Tour de Pants

The team at Aim2Walk had a special treat today. The folks from Restorative Therapies (RTI) set us up with the RT300 Bike, and we enjoyed a full day of training with the help of a few clients.

The RT300 is a functional electrical stimulation (FES) bike. Its aim is to increase muscle tone and muscle conditioning, reduce spasms, improve sensation, and normalize the muscle firing sequence.

The bike is intended for users with an upper motor neuron condition (basically any injury or condition affecting the brain or spinal cord). Wheelchair users can roll right up to the pedals, and RTI makes it easy for people to use at home.

The system can stimulate up to 10 muscle groups at a time, and progress reports are emailed to users at the start of every week. The placement of electrodes on the user is very easy, with exception of the gluteus maximus electrodes (aka the “butt” electrodes), which found us fishing down the back of our clients’ pants looking for the perfect location. Luckily, with some different handling and a little better positioning, we found a way to conquer the pants and keep the client’s dignity intact!

The scientific evidence for FES use in neurological rehabilitation is too grande to review here, but let’s just say that it works. Studies have shown it an effective way to improve: function, muscle tone, muscle strength and conditioning, patient compliance with treatment regimens, and much more.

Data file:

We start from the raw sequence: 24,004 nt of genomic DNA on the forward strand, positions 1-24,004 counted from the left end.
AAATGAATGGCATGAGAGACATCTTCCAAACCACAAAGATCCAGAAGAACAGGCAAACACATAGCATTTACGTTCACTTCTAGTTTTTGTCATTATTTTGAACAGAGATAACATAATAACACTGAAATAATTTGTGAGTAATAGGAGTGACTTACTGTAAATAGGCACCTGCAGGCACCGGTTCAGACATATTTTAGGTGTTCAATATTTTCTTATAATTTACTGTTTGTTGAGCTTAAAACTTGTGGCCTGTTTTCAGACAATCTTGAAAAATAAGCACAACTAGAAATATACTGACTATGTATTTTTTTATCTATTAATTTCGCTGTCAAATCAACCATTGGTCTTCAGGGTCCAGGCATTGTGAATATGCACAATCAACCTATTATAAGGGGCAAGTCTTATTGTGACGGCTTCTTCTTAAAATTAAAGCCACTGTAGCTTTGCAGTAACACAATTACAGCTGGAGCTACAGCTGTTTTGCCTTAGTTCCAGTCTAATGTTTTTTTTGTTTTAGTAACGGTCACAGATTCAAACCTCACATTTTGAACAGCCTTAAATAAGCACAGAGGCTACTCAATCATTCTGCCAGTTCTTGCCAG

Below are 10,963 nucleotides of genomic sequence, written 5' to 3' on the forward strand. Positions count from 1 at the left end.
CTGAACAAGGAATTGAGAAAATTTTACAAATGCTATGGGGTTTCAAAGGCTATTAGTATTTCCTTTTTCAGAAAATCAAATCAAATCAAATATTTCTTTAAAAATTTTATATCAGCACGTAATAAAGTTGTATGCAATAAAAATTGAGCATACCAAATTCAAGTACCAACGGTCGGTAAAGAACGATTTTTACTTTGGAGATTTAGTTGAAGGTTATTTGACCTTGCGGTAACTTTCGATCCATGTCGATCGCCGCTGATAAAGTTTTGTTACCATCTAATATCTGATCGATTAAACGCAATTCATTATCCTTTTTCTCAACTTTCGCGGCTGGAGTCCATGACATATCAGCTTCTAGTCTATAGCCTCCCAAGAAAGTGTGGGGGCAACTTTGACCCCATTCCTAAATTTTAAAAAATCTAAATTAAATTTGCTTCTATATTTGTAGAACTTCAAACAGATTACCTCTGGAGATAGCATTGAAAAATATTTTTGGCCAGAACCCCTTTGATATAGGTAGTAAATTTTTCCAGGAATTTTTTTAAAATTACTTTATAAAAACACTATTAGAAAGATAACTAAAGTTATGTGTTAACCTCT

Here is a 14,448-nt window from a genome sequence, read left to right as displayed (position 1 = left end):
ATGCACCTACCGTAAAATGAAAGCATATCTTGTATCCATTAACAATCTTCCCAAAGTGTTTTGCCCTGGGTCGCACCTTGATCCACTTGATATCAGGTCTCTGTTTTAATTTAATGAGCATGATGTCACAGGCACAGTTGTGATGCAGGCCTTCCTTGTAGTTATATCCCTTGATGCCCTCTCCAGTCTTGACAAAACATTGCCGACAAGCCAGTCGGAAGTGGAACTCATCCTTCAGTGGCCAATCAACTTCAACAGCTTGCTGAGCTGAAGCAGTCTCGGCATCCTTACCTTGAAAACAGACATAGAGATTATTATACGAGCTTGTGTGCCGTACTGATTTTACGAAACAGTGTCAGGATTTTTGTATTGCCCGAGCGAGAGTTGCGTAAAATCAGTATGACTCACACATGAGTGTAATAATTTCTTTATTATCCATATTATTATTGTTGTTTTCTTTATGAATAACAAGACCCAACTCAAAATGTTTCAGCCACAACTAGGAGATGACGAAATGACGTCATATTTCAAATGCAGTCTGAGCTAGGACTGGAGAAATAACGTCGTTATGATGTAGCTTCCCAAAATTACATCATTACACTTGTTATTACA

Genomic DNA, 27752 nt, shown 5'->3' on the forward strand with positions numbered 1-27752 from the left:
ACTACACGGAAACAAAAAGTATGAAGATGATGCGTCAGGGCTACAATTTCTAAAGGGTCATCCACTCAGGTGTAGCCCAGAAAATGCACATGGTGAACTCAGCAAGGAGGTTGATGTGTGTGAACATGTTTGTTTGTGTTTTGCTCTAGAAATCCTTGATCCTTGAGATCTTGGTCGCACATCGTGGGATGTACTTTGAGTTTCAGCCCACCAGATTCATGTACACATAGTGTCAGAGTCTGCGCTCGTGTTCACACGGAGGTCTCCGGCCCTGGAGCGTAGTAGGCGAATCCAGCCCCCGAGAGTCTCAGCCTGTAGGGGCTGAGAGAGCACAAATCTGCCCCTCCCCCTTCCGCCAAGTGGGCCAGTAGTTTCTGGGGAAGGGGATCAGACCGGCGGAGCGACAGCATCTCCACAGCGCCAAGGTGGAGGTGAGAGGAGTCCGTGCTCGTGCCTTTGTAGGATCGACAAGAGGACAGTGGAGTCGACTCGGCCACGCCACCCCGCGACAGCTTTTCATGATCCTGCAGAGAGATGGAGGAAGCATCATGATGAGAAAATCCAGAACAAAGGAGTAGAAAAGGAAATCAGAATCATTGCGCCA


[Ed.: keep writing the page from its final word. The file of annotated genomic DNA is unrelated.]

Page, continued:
We already use muscle stimulation on a regular basis at Aim2Walk, and we are excited that we now will be able to regularly implement an FES bike with our neurological protocol.

Let the biking begin!

Lokomat hits the dancefloor! (for a good cause, really)

This is Aaron. Well, in the photo I mean. This is Jesse writing. This should be Aaron writing, but he’s off somewhere apparently doing something really important, and so here I am, writing his entry.

This past weekend our team was displaying the Lokomat at ROBOTICA, the 2nd Annual Stems of Hope Gala hosted by the charity organization, THREE TO BE. THREE TO BE supports the “advancement of laboratory and clinical research initiatives for the development of therapies and treatments for children living with Cerebral Palsy and other neurological disorders.”